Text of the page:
And after all issues are settled, the EU membership agreement is finalised and signed by the candidate and all current EU members, the agreement goes to the ratification procedure (step 7 on the above diagram). Ratification alone takes TWO YEARS (according to the EU treaties). Have a look here for the most recent new EU member:

Ratification procedure for Croatia’s EU membership agreement
https://en.wikipedia.org/wiki/Treaty_of_...tification

Croatia's EU membership treaty was signed in December 2011 and came into force (= Croatia joined the EU) in July 2013. So ratification took a year and a half. The ratification procedure (ratification from each of the current EU members needed) cannot be realistically shortened, because there has to be enough time for for example an EU member running a national referendum about whether to allow the candidate to join, some EU members may be in an election campaign or have only a care-taker government (which cannot make such important decisions as who is or is not an EU member) while negotiations for a new coalition government are in progress etc.

You can see an overview of Croatia's whole EU membership procedure here:
https://en.wikipedia.org/wiki/2013_enlar...pean_Union

Oh, and then it took Croatia some more time to negotiate its EEA membership with Norway, Iceland and Liechtenstein. Namely, a new EU member does not automatically become an EEA member – this is subject to approval by the three non-EU EEA countries, each setting its conditions (and each holding a veto right). See here:
https://en.wikipedia.org/wiki/European_E...ber_states

Croatia signed its EU treaty in December 2011 and became an EU member in July 2019. Croatia started its EEA membership procedure in September 2012 and reached an agreement (which was then sent to ratification to all EEA members = the new member plus 30 EEA members plus the EU) in November 2013, with provisional application in April 2014.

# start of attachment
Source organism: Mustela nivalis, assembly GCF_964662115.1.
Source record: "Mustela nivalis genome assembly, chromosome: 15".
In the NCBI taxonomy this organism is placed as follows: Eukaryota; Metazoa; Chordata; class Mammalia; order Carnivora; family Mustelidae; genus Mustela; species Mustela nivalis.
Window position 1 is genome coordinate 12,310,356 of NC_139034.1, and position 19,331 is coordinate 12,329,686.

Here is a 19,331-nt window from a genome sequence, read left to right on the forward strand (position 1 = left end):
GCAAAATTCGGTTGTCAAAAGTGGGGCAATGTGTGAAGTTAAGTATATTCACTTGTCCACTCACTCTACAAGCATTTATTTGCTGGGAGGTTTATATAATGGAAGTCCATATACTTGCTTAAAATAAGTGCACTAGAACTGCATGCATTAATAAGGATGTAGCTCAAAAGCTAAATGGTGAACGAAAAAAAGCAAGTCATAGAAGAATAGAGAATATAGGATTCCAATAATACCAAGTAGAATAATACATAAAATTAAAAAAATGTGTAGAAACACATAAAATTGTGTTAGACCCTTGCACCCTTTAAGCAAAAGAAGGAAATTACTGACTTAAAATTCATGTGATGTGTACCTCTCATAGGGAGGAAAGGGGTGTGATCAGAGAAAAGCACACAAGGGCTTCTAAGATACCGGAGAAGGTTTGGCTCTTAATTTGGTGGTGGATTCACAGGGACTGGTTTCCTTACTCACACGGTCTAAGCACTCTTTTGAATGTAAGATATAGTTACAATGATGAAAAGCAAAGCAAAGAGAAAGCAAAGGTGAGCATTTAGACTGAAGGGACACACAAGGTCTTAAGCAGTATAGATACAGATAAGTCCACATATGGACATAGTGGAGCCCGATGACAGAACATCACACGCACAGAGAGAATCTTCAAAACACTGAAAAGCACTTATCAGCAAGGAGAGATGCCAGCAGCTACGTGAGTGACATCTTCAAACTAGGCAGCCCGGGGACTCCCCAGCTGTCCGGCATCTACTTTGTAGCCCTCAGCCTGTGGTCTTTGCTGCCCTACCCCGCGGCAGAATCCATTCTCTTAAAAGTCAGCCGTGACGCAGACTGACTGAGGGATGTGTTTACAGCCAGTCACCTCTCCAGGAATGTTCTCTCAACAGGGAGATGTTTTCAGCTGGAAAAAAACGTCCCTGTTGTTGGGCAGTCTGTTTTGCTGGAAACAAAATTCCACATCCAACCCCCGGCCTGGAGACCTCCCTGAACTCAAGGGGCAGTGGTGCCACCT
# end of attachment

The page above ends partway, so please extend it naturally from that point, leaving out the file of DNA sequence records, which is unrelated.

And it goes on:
So contrary to the clueless delusional SNP claims, iScotland will be OUT of the EU for many YEARS. The SNP have NO idea whatsoever what establishment of independent statehood and the EU membership procedures comprise.

Hey, but the Great SNP Leaders are always right and the rest of the world is always wrong. Reality does not exist – it is all just 'scaremongering’ and 'Project Fear’. It is all going to be ever so simple (you know, the easiest deal in history and all), and the glorious iScotland will be able to handle at the same time:

* establishment of independent statehood
* exit negotiations with the rUK
* the EU membership procedure

Back in the real world, EACH of the above is a HUGE national project. Scotland does not even have negotiators/ experts/experienced civil servants to sort all this out.

And iScotland's EU membership may well be vetoed by Spain or others. (There are several other EU members with separatist problems, e.g. France- Corsica, Cyprus – divided island, Greece – supporting Greek united Cyprus, Slovakia and Romania – problems with Hungarian minority. Spain, Slovakia, Romania, Cyprus and Greece also refuse to recognise independent Kosovo due to what they regard as a dangerous precedent.) And the veto is dead easy to use. It does not have to be related to EU membership issues at all. When an EU member uses its veto to block an EU membership procedure (for whatever reason), nobody can force it to lift it. It is that simple.


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#6
Scotland Out of UK ?

UK Out of EU ?

I can tell you from long experience that the Scots like nothing better than to complain about the English.
I can tell you from long experience that the Enlish like nothing better than to complain about what they call The EU.

In my time, the pubs in Edinburgh would be full for football matches. No, not to watch and cheer on the Scottish team, but to watch England play in the hope they lose.  What a pathetic, wasteful way to live a life.

So, what could be better; the Scottish Nation oot of UK, and the English out of EU ?

Rolleyes
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#7
Anyway, what normal country would choose its national flower to be The Thistle  ?  Speaks volumes.

For a definitive overview, read this very carefully,  https://sco.wikipedia.org/wiki/Scotland